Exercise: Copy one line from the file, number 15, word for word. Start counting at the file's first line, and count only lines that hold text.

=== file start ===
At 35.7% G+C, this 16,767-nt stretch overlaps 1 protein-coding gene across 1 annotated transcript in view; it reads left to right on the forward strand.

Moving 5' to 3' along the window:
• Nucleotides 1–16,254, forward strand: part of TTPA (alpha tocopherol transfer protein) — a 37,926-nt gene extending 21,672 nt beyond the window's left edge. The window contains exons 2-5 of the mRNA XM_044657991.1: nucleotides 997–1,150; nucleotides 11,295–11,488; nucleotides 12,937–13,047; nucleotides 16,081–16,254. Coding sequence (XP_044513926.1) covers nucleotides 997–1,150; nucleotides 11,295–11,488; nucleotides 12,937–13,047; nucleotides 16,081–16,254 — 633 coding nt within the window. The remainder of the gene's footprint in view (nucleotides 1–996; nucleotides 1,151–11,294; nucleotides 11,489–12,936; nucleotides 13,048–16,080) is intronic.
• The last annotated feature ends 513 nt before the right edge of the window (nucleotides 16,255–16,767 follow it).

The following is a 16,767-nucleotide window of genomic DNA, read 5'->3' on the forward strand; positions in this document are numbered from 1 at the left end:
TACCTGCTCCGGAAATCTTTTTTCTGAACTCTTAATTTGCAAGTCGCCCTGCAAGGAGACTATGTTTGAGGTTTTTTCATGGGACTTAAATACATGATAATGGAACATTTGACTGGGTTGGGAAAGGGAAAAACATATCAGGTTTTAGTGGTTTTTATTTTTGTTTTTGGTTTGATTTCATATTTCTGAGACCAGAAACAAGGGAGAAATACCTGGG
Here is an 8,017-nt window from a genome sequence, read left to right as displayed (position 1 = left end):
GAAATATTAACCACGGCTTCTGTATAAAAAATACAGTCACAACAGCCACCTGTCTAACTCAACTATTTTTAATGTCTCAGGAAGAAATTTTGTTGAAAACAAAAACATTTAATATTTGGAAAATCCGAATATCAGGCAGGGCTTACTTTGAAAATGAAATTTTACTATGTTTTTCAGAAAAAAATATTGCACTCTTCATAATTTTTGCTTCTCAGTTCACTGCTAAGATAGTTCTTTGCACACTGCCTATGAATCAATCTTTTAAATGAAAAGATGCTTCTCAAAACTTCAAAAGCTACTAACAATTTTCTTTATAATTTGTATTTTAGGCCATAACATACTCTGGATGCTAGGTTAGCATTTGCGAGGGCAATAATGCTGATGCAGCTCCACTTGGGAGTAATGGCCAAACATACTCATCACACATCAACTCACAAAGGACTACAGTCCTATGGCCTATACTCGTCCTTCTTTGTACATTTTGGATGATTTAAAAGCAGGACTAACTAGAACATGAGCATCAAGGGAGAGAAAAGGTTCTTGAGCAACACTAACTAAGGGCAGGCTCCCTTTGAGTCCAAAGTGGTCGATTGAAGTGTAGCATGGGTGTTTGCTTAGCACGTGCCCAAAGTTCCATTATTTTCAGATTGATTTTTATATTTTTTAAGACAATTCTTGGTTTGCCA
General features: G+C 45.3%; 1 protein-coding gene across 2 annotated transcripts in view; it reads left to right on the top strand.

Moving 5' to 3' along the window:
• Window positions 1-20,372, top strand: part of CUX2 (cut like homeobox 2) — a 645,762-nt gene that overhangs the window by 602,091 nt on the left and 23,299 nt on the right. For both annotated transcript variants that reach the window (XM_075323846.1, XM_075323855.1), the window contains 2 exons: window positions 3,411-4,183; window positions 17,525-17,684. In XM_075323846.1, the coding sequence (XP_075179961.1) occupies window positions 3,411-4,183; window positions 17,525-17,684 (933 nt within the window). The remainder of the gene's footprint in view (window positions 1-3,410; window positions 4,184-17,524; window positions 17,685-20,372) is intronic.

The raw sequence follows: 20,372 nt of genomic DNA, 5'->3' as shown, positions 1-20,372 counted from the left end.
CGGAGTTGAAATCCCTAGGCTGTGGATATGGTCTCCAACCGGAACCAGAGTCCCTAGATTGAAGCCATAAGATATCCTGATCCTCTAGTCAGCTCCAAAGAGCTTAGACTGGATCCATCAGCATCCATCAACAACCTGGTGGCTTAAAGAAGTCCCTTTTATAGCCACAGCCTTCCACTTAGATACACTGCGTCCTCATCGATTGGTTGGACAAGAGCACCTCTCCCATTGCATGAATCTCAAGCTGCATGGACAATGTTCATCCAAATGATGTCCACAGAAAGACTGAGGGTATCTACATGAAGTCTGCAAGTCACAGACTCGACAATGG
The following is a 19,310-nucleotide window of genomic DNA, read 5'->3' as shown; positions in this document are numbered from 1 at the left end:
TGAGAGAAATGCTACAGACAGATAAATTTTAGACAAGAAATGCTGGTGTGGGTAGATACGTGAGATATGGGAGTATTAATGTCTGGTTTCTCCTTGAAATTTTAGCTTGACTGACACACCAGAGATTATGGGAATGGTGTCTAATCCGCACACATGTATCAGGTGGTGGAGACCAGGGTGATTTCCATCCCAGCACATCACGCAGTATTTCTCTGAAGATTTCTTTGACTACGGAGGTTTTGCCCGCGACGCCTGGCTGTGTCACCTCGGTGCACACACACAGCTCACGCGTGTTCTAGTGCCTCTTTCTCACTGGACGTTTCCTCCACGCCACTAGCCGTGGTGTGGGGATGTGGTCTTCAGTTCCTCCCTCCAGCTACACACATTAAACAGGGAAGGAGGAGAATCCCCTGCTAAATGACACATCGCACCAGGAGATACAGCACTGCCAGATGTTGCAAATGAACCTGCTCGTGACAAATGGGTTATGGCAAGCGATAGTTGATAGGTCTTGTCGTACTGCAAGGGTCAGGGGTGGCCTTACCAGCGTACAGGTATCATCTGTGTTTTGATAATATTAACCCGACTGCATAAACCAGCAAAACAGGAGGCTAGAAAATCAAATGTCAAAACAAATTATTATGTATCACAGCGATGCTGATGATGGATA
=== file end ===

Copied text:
TGAGAGAAATGCTACAGACAGATAAATTTTAGACAAGAAATGCTGGTGTGGGTAGATACGTGAGATATGGGAGTATTAATGTCTGGTTTCTCCTTGAAATTTTAGCTTGACTGACACACCAGAGATTATGGGAATGGTGTCTAATCCGCACACATGTATCAGGTGGTGGAGACCAGGGTGATTTCCATCCCAGCACATCACGCAGTATTTCTCTGAAGATTTCTTTGACTACGGAGGTTTTGCCCGCGACGCCTGGCTGTGTCACCTCGGTGCACACACACAGCTCACGCGTGTTCTAGTGCCTCTTTCTCACTGGACGTTTCCTCCACGCCACTAGCCGTGGTGTGGGGATGTGGTCTTCAGTTCCTCCCTCCAGCTACACACATTAAACAGGGAAGGAGGAGAATCCCCTGCTAAATGACACATCGCACCAGGAGATACAGCACTGCCAGATGTTGCAAATGAACCTGCTCGTGACAAATGGGTTATGGCAAGCGATAGTTGATAGGTCTTGTCGTACTGCAAGGGTCAGGGGTGGCCTTACCAGCGTACAGGTATCATCTGTGTTTTGATAATATTAACCCGACTGCATAAACCAGCAAAACAGGAGGCTAGAAAATCAAATGTCAAAACAAATTATTATGTATCACAGCGATGCTGATGATGGATA